Two of Wall Street's most influential dealmakers have a message for Washington: Democrats and Republicans need to work together now to make U.S. corporate taxes more competitive in the global economy before its too late.
The urgency around corporate tax reform has recently kicked into a higher gear on Capitol Hill because of a number of high-profile American companies looking to buy foreign competitors in order to move their headquarters overseas where taxes are lower.
These so-called "inversions" not only present a concern about losing tax dollars, they risk "the intellectual capital base leaving this country and going overseas," Centerview Partners co-founder Blair Effron told CNBC's "Squawk Box" on Friday. Centerview had advised London-based AstraZeneca on Pfizer's recently withdrawn takeover bid. new York-based Pfizer had sweetened its unsolicited offer several times to $118 billion before abandoning the deal.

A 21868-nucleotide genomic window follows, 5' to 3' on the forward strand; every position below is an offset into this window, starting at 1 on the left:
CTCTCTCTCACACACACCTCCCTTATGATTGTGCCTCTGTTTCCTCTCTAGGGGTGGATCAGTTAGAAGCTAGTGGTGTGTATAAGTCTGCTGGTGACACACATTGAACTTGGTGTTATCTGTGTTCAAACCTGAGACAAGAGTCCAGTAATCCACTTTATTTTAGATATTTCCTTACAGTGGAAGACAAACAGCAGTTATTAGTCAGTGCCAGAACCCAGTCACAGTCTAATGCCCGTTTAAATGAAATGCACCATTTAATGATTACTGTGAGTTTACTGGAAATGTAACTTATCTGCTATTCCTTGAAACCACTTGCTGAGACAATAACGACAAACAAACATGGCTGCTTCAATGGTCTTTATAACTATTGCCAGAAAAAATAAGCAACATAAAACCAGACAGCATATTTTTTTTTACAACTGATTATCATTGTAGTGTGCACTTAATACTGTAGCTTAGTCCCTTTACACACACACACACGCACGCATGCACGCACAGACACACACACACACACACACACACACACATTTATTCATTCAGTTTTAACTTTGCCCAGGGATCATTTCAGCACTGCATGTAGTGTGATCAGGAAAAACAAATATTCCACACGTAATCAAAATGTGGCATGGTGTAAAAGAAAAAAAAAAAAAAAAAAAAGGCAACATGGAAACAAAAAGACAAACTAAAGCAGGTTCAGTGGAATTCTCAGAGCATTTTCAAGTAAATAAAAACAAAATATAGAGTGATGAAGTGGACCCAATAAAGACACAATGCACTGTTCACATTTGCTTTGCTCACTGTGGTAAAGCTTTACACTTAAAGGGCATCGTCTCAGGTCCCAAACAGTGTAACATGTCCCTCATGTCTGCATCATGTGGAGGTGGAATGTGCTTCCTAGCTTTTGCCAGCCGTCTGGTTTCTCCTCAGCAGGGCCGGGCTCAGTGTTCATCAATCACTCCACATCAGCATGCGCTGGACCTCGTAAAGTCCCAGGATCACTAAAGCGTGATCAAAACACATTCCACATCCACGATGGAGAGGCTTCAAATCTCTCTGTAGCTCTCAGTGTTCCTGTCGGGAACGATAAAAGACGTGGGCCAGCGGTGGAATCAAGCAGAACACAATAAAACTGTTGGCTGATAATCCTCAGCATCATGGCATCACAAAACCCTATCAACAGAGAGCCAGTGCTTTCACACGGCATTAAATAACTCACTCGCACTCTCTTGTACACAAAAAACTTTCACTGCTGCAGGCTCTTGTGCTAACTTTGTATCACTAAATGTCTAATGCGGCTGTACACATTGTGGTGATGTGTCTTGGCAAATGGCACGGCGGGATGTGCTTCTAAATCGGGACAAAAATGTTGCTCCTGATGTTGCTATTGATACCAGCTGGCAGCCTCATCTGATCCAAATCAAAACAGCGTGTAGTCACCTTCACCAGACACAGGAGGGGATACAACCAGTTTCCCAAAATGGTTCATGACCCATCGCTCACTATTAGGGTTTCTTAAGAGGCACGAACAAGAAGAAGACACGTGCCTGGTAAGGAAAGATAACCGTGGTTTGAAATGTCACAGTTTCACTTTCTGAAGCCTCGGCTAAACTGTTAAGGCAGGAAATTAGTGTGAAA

The marginal corporate tax rate in Britain comes in at 21 percent—about half the rate in the U.S., according to KPMG. Few American companies pay the full U.S. rate because of loopholes, but it's still generally much higher.
"The spate of these inversions is a symptom of that problem," said Ralph Schlosstein, CEO of Evercore Partners, which advised British drug-maker Shire in rejecting Illinois-based AbbVie's tax-advantaged . He added that Washington is starting to get it. "Broadening the base, lowering the rates is a compelling case."
Sitting next to Schlosstein on "Squawk Box," Effron agreed. "The megaphone around tax reform because of inversion is getting louder on both sides of the aisle."
—By CNBC's Matthew J. Belvedere